Thank you for your time
     
  8. Feb 2, 2015 #7

    atyy

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    Last edited: Feb 2, 2015
  9. Feb 3, 2015 #8
    reply to atyy: No, not comfortable with it. That site does not explain well. It asks question then does not answer. On the second page the author posts the equation d = vt = vf t / 2 Except that the first v has a bar over it. Ok, what is that v-bar. I don't see the explanation.
    I have been visiting other sites and have not yet figured it out.
    I will keep looking.
     
  10. Feb 3, 2015 #9
    vbar is the average velocity. The example in the link derives the formula for kinetic energy by assuming the acceleration is constant so the kinematic equations can be invoked, but the result is general. Because (and only because) the acceleration is constant, the average velocity is simply the arithmetic mean of the initial and final velocity.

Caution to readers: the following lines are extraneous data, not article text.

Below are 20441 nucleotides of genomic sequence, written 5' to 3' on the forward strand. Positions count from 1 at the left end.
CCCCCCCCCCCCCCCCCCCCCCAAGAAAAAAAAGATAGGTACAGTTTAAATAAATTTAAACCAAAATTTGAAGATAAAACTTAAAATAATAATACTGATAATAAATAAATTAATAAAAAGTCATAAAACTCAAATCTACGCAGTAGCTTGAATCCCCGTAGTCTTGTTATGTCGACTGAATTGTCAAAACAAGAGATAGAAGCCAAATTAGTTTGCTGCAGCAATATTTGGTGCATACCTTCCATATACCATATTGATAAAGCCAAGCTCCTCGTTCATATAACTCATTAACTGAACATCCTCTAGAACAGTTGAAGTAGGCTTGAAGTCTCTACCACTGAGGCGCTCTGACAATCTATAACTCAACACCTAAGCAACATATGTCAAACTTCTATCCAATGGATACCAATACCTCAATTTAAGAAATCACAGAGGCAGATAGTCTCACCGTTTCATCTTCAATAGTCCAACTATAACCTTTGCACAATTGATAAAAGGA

11. Feb 4, 2015 #10

    vela

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    The equation given on the web page is the result of some algebraic simplification, which obscures the meaning of the various factors. It would be a bit clearer if you explained the mass flow rate is given by
    $$\dot{m} = cd \times \rho \times A \times \sqrt{2 \Delta P/\rho}.$$ As atyy explained, ##\sqrt{2 \Delta P/\rho}## is the velocity of the fluid, which follows from Bernoulli's principle, which is really conservation of energy. The cross-sectional area times the velocity gives you a volume flow rate, and if you multiply the volume flow rate by the density, you get a mass flow rate. Finally, the factor ##cd## is a fudge factor to account for the shape of the nozzle.

    Concentrating specifically on the factor of 2 and the square root seems to me to be misguided. They're there as a consequence of the math.